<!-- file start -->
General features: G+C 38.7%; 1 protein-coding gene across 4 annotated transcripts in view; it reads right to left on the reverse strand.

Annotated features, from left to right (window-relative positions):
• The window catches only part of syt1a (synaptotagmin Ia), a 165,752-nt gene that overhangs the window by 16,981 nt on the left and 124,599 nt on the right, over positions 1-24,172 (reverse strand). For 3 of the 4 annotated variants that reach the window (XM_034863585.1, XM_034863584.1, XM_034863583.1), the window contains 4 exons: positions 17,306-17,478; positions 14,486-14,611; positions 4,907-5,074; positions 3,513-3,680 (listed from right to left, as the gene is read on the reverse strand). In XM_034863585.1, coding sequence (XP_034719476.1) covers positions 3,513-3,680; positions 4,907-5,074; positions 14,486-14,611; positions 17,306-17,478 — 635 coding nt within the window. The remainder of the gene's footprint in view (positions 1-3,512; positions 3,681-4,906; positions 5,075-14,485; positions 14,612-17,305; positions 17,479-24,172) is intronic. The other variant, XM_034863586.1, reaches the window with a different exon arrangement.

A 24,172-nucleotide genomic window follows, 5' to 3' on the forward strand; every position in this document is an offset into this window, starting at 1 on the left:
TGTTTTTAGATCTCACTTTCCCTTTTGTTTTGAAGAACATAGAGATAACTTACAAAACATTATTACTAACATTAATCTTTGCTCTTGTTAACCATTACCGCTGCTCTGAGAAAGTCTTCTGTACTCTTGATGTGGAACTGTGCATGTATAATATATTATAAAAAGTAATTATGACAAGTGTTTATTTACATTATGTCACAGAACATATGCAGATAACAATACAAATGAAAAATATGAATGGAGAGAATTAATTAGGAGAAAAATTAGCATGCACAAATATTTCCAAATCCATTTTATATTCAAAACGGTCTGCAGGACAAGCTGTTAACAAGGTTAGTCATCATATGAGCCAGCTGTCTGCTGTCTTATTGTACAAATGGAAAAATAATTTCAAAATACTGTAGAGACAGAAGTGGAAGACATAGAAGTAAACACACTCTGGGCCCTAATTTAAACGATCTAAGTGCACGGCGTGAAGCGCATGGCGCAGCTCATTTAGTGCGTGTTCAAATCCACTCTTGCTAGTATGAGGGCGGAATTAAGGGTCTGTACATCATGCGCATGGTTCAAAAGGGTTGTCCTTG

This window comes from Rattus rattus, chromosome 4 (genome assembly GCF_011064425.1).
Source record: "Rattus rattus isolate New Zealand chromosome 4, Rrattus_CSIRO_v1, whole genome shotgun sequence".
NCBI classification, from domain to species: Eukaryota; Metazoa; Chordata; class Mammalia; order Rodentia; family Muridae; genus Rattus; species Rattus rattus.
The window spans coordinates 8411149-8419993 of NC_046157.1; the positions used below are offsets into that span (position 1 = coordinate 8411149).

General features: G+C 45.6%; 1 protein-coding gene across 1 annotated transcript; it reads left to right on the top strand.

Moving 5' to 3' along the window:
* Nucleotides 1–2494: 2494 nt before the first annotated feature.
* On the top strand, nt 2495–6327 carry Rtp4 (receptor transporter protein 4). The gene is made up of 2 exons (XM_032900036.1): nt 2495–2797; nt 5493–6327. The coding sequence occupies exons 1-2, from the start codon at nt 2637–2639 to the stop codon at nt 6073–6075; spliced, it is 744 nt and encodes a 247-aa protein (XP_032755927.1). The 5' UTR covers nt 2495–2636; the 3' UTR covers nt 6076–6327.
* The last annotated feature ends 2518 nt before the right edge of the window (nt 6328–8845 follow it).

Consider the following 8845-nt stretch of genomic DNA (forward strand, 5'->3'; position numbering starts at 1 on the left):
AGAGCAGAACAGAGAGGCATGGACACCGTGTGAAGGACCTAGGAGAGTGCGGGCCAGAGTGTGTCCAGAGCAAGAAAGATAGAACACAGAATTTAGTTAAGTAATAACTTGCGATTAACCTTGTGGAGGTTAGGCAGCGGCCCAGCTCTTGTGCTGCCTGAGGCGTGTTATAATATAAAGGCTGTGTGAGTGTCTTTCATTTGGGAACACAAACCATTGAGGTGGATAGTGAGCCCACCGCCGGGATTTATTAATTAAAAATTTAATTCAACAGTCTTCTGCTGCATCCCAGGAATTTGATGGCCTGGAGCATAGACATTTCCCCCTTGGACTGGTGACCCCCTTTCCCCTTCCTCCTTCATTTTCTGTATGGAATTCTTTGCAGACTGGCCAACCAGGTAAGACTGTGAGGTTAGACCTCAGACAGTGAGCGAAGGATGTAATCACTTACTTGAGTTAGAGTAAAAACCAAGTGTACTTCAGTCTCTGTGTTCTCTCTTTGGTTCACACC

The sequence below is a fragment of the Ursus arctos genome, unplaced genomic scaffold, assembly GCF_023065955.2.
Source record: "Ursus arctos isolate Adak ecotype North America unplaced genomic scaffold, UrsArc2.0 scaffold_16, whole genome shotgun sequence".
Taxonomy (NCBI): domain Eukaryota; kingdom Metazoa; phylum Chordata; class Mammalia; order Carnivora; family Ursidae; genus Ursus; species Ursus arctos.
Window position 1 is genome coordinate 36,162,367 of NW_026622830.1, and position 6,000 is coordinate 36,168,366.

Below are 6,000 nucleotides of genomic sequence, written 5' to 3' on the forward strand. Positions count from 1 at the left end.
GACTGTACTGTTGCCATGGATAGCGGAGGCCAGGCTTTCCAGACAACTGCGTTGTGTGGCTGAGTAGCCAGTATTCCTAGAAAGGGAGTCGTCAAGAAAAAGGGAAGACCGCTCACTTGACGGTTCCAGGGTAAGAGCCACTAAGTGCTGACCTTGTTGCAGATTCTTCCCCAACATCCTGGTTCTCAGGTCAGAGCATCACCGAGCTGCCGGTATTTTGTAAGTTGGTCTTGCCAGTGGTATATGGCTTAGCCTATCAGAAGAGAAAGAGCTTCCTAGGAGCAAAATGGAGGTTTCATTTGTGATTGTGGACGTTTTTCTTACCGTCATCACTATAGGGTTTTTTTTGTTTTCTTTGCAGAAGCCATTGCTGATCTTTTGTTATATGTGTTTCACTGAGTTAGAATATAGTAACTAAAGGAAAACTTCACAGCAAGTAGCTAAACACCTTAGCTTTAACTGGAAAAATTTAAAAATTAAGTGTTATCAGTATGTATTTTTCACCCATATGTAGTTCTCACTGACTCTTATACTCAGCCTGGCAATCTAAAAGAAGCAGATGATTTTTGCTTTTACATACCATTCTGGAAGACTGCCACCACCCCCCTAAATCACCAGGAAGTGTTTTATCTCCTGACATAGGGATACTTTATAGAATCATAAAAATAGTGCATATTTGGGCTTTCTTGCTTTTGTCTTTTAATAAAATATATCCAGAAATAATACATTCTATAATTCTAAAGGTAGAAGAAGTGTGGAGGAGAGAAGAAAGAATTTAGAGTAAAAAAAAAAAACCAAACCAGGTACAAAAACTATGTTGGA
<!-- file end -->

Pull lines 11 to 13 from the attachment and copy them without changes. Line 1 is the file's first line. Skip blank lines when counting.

Moving 5' to 3' along the window:
* Nucleotides 1–2494: 2494 nt before the first annotated feature.
* On the top strand, nt 2495–6327 carry Rtp4 (receptor transporter protein 4). The gene is made up of 2 exons (XM_032900036.1): nt 2495–2797; nt 5493–6327. The coding sequence occupies exons 1-2, from the start codon at nt 2637–2639 to the stop codon at nt 6073–6075; spliced, it is 744 nt and encodes a 247-aa protein (XP_032755927.1). The 5' UTR covers nt 2495–2636; the 3' UTR covers nt 6076–6327.